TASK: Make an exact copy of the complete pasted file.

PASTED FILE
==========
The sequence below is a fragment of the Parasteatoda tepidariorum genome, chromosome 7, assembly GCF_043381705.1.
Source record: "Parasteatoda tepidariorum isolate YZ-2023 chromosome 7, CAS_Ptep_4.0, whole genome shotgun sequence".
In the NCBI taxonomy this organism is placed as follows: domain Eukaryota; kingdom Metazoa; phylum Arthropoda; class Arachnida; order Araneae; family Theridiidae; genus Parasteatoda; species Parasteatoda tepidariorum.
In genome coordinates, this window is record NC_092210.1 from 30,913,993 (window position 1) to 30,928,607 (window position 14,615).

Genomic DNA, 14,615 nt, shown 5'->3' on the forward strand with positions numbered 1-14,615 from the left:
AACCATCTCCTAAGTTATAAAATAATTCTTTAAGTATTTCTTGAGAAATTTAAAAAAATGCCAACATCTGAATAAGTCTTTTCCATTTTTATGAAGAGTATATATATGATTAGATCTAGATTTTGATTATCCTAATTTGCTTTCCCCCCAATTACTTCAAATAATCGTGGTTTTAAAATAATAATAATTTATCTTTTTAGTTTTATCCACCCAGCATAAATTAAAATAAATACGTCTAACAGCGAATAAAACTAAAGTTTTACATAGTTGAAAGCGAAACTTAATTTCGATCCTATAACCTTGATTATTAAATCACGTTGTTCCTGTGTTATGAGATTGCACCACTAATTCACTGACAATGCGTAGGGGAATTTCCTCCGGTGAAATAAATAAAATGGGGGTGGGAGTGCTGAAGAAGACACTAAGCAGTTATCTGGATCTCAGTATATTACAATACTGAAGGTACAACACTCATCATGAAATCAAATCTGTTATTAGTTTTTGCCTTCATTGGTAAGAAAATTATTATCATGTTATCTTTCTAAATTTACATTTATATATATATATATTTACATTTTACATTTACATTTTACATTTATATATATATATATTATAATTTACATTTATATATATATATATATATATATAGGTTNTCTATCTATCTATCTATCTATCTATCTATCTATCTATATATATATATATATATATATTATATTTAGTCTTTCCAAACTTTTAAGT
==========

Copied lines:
The sequence below is a fragment of the Parasteatoda tepidariorum genome, chromosome 7, assembly GCF_043381705.1.
Source record: "Parasteatoda tepidariorum isolate YZ-2023 chromosome 7, CAS_Ptep_4.0, whole genome shotgun sequence".
In the NCBI taxonomy this organism is placed as follows: domain Eukaryota; kingdom Metazoa; phylum Arthropoda; class Arachnida; order Araneae; family Theridiidae; genus Parasteatoda; species Parasteatoda tepidariorum.
In genome coordinates, this window is record NC_092210.1 from 30,913,993 (window position 1) to 30,928,607 (window position 14,615).

Genomic DNA, 14,615 nt, shown 5'->3' on the forward strand with positions numbered 1-14,615 from the left:
AACCATCTCCTAAGTTATAAAATAATTCTTTAAGTATTTCTTGAGAAATTTAAAAAAATGCCAACATCTGAATAAGTCTTTTCCATTTTTATGAAGAGTATATATATGATTAGATCTAGATTTTGATTATCCTAATTTGCTTTCCCCCCAATTACTTCAAATAATCGTGGTTTTAAAATAATAATAATTTATCTTTTTAGTTTTATCCACCCAGCATAAATTAAAATAAATACGTCTAACAGCGAATAAAACTAAAGTTTTACATAGTTGAAAGCGAAACTTAATTTCGATCCTATAACCTTGATTATTAAATCACGTTGTTCCTGTGTTATGAGATTGCACCACTAATTCACTGACAATGCGTAGGGGAATTTCCTCCGGTGAAATAAATAAAATGGGGGTGGGAGTGCTGAAGAAGACACTAAGCAGTTATCTGGATCTCAGTATATTACAATACTGAAGGTACAACACTCATCATGAAATCAAATCTGTTATTAGTTTTTGCCTTCATTGGTAAGAAAATTATTATCATGTTATCTTTCTAAATTTACATTTATATATATATATATTTACATTTTACATTTACATTTTACATTTATATATATATATATTATAATTTACATTTATATATATATATATATATATATAGGTTNTCTATCTATCTATCTATCTATCTATCTATCTATCTATATATATATATATATATATATTATATTTAGTCTTTCCAAACTTTTAAGT